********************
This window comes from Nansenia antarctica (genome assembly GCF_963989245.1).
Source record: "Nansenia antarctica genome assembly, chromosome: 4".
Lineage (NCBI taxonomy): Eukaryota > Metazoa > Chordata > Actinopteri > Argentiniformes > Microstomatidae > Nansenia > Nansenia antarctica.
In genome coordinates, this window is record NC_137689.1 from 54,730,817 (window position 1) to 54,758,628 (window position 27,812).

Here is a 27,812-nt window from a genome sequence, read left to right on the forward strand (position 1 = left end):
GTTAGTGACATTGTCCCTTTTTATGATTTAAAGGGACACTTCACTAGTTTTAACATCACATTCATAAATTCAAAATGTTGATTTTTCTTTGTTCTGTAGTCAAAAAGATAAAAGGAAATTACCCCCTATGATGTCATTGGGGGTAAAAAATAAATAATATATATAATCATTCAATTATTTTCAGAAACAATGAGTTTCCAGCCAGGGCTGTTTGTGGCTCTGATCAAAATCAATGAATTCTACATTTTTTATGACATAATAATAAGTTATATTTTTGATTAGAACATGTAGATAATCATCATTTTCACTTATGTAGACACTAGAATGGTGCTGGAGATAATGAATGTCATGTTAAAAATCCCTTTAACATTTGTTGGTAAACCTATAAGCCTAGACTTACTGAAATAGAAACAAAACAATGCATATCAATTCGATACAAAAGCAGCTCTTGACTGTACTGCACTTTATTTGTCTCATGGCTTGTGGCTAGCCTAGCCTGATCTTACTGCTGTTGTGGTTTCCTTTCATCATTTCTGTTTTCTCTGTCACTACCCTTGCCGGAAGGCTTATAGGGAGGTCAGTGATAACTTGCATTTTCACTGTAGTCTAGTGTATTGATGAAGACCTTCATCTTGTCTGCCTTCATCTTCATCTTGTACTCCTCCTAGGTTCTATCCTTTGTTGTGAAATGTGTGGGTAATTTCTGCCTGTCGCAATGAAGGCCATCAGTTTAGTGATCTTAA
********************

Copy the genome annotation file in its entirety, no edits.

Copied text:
This window comes from Nansenia antarctica (genome assembly GCF_963989245.1).
Source record: "Nansenia antarctica genome assembly, chromosome: 4".
Lineage (NCBI taxonomy): Eukaryota > Metazoa > Chordata > Actinopteri > Argentiniformes > Microstomatidae > Nansenia > Nansenia antarctica.
In genome coordinates, this window is record NC_137689.1 from 54,730,817 (window position 1) to 54,758,628 (window position 27,812).

Here is a 27,812-nt window from a genome sequence, read left to right on the forward strand (position 1 = left end):
GTTAGTGACATTGTCCCTTTTTATGATTTAAAGGGACACTTCACTAGTTTTAACATCACATTCATAAATTCAAAATGTTGATTTTTCTTTGTTCTGTAGTCAAAAAGATAAAAGGAAATTACCCCCTATGATGTCATTGGGGGTAAAAAATAAATAATATATATAATCATTCAATTATTTTCAGAAACAATGAGTTTCCAGCCAGGGCTGTTTGTGGCTCTGATCAAAATCAATGAATTCTACATTTTTTATGACATAATAATAAGTTATATTTTTGATTAGAACATGTAGATAATCATCATTTTCACTTATGTAGACACTAGAATGGTGCTGGAGATAATGAATGTCATGTTAAAAATCCCTTTAACATTTGTTGGTAAACCTATAAGCCTAGACTTACTGAAATAGAAACAAAACAATGCATATCAATTCGATACAAAAGCAGCTCTTGACTGTACTGCACTTTATTTGTCTCATGGCTTGTGGCTAGCCTAGCCTGATCTTACTGCTGTTGTGGTTTCCTTTCATCATTTCTGTTTTCTCTGTCACTACCCTTGCCGGAAGGCTTATAGGGAGGTCAGTGATAACTTGCATTTTCACTGTAGTCTAGTGTATTGATGAAGACCTTCATCTTGTCTGCCTTCATCTTCATCTTGTACTCCTCCTAGGTTCTATCCTTTGTTGTGAAATGTGTGGGTAATTTCTGCCTGTCGCAATGAAGGCCATCAGTTTAGTGATCTTAA